Dak Prescott continued to push this team down the field and play well, in his professional debut.  His numbers and his throws had plenty of room for improvement, but anyone expecting more than they received from Prescott yesterday was probably being unrealistic.  He handled his business quite well and did his part to throw touchdowns to Cole Beasley and Dez Bryant.  If both of those are brought in by the receivers, the team takes a lead into halftime and most likely wins the game.  But, he can only do half of the job and that job was not fully completed by his mates. 

They did punch it in to take the lead in the earliest moments of the 2nd half, as the Cowboys defense generated (or were given) a takeaway, and Elliott was able to break free for a rare occasion to put the Cowboys on top, 16-13.  Then, another field goal extended the lead to 19-13 early in the 4th Quarter. 

Now, you have a rookie QB who has taken you on five scoring drives in his debut.  I am not here to set everyone else’s expectation level, but I think most of us would have taken that when the day began.  The team has a 4th Quarter lead and they have been able to put points on the board and to keep the defense off the field.  Now, the two questions will be whether A) the defense can come up with a stop when it matters most and B) whether the offense has one of those 15-play drives that take 9 minutes off the clock behind the NFL’s best offensive line and the top RB taken in the draft?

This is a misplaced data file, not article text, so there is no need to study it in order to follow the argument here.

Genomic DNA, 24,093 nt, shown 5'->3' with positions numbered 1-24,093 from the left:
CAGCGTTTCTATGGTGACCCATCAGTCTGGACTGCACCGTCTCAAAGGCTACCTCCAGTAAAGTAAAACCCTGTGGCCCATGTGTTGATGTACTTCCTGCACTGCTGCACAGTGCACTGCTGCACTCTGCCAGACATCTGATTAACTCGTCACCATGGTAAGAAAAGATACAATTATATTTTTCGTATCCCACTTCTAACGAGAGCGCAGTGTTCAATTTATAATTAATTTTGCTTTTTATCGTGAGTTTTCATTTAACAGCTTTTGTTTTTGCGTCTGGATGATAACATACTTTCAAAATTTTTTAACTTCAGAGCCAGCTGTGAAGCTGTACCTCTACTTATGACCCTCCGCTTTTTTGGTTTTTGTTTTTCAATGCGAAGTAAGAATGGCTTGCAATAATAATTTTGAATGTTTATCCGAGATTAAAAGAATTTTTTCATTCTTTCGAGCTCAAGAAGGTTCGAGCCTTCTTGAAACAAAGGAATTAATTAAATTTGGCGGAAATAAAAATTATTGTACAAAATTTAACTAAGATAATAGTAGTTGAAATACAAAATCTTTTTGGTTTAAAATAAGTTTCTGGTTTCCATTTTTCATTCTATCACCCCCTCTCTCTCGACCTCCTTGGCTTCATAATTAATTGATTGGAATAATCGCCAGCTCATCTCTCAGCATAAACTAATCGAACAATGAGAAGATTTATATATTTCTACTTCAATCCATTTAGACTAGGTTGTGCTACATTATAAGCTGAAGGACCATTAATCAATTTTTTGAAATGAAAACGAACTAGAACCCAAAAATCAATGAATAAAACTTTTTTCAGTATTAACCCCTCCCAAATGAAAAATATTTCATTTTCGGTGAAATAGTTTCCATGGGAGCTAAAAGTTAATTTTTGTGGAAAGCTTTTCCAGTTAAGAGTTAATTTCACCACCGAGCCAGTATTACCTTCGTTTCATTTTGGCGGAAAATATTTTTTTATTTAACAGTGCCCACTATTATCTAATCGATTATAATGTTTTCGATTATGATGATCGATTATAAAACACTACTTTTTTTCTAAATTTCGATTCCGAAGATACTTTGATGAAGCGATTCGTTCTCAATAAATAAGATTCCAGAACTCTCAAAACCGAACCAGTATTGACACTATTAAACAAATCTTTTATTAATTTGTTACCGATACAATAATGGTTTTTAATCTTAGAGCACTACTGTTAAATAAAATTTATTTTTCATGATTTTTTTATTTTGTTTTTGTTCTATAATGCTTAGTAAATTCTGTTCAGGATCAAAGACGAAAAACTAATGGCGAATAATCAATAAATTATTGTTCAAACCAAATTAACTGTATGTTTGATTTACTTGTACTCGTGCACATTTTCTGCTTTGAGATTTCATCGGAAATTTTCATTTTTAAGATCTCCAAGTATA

Starting in reverse order, the answer is no and no.  If you thought this offense could ground and pound the Giants when it mattered, the team ran for six yards in the 4th Quarter.  One in which they had the lead.  The blueprint of leveling an opponent looks so good on paper, but why don’t we ever learn?  With very few exceptions, the NFL remains a passing league and with the Cowboys in a game where they pretty much were able to set the terms, they ran the ball only 30 of 75 snaps, and in the 2nd half, that number was 11 runs in 37 snaps.  This was a game where they only trailed in the 2nd half a few minutes, but they didn’t run the ball in high volume.  Why?  Because they couldn’t.  The Giants would not let them.  This is the NFL.  Where opponents do not let you do what you want to do if they have anything to say about it. 

So, back to the real question at hand: Could the defense get a stop when it needed it most?  Staked to a six-point lead, would the defense be able to save the day by getting that big play at that big moment?

Almost as if the Giants wanted to rub the Cowboys face in the sand, they started running the ball right at the Dallas defense.  This is how you demoralize an opponent on the ground with the battering ram approach.  Shane Vereen for 10 on a short pass, then runs of 9, 2, and 10 on the drive that ended with Victor Cruz dancing in the end zone.